GDC09: Why CPUs are important to game developers

During his yesterday's tech session Leigh Davies shared several useful tips with the audience how game developers can benefit from current and future micro processors.

As I have blogged already, especially Intel Core i7 architecture provides a lot of powerful features: high bandwidth, improved SIMD instructions, Simultaneous Multi-Threading (formerly known as Hyper-Threading) and much more.

But first of all Leigh talked about Intel's tic-toc model: Since 2005 Intel is announcing every odd year a new processor generation and a die-shrink in even years as manufacturing processes are being improved constantly. Currently there is a technology shift from 45 to 32 nanometers.

During his session Leigh quoted the famous word "The free lunch is over". This statement is going back to an Harsh Sutter article where he is talking about the fact that since 2005 microprocessor's clock rates don't increase anymore significantly, but the number of processor cores do. As a result software developers have to optimize existing or new applications more and more for multi-core platforms.

So, Leigh first tip sounded like this: “Take a look at new hardware platforms as early as possible!” Only then developers can get the best out of existing architectures to optimize their applications more efficiently. So they have to take care of the available number of processor cores for example, and thus the maximum number of threads per CPU core. But also the enhancements of the SIMD instruction set SSE4.2 which is currently implemented in Core i7 micro architecture is really useful to software developers. So Leigh's second tip goes like this: “Your customers have SSE, so use it!”.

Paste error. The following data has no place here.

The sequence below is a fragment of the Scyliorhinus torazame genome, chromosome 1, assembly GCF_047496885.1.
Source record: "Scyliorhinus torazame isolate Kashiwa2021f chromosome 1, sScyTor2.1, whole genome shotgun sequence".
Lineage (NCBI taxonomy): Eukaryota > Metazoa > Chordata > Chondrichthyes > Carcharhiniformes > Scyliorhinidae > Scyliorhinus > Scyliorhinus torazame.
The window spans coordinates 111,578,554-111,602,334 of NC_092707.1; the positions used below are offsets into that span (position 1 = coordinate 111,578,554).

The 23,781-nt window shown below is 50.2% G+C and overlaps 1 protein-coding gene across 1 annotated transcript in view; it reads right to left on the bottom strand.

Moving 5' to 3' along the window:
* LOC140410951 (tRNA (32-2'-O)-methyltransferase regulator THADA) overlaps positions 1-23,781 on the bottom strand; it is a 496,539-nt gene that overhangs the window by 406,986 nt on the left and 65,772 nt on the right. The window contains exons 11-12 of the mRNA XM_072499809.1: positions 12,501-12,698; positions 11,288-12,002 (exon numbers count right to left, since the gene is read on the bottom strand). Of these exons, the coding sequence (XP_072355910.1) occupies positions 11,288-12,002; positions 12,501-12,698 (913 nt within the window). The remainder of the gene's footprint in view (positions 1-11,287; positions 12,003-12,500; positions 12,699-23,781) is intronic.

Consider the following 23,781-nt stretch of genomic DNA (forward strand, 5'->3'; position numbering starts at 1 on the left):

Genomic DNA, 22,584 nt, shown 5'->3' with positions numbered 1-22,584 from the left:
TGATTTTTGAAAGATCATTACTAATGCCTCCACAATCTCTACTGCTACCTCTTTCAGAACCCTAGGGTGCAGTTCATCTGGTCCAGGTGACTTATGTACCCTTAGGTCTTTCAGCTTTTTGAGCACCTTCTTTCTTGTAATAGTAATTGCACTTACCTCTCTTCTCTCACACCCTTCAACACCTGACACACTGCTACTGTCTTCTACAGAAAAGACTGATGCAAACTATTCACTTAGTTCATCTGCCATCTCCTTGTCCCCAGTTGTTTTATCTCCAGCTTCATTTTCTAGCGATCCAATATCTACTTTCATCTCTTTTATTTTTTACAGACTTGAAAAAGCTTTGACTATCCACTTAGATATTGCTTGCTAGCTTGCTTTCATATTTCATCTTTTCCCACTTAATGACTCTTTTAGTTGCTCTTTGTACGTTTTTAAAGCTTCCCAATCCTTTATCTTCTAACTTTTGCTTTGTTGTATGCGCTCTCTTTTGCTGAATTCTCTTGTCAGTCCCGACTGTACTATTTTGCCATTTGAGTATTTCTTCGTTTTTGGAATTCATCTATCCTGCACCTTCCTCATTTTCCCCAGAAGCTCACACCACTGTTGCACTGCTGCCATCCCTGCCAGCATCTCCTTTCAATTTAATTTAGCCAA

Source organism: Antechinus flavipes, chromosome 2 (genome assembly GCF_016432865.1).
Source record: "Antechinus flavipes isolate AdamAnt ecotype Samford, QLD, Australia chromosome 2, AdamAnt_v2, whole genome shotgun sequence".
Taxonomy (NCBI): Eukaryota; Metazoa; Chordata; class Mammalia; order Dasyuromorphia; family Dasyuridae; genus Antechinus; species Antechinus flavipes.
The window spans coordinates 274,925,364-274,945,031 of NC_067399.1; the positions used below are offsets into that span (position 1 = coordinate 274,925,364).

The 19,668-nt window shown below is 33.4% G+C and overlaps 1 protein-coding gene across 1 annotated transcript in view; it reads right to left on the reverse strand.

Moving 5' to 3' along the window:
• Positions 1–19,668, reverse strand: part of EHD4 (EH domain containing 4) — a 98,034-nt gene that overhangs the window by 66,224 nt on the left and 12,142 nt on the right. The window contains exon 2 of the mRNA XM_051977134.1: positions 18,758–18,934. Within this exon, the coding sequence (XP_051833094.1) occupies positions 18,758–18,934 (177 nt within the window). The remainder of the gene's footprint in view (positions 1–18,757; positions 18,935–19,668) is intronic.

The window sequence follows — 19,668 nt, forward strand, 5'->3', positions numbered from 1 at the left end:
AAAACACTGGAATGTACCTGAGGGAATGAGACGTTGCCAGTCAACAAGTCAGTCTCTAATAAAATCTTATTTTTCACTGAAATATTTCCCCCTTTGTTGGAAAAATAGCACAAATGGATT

Finally Leigh's third tip had to do with the available number of processor cores per PC: “As it's quite dangerous to 'guess" the CPU cores in a single machine, go and compute it!” And there are dedicated code examples on intel.com referring to this issue.

Right after his tech session Leigh Davies took some time to answer our questions. So please click the picture to start the video clip.

For more complete information about compiler optimizations, see our Optimization Notice.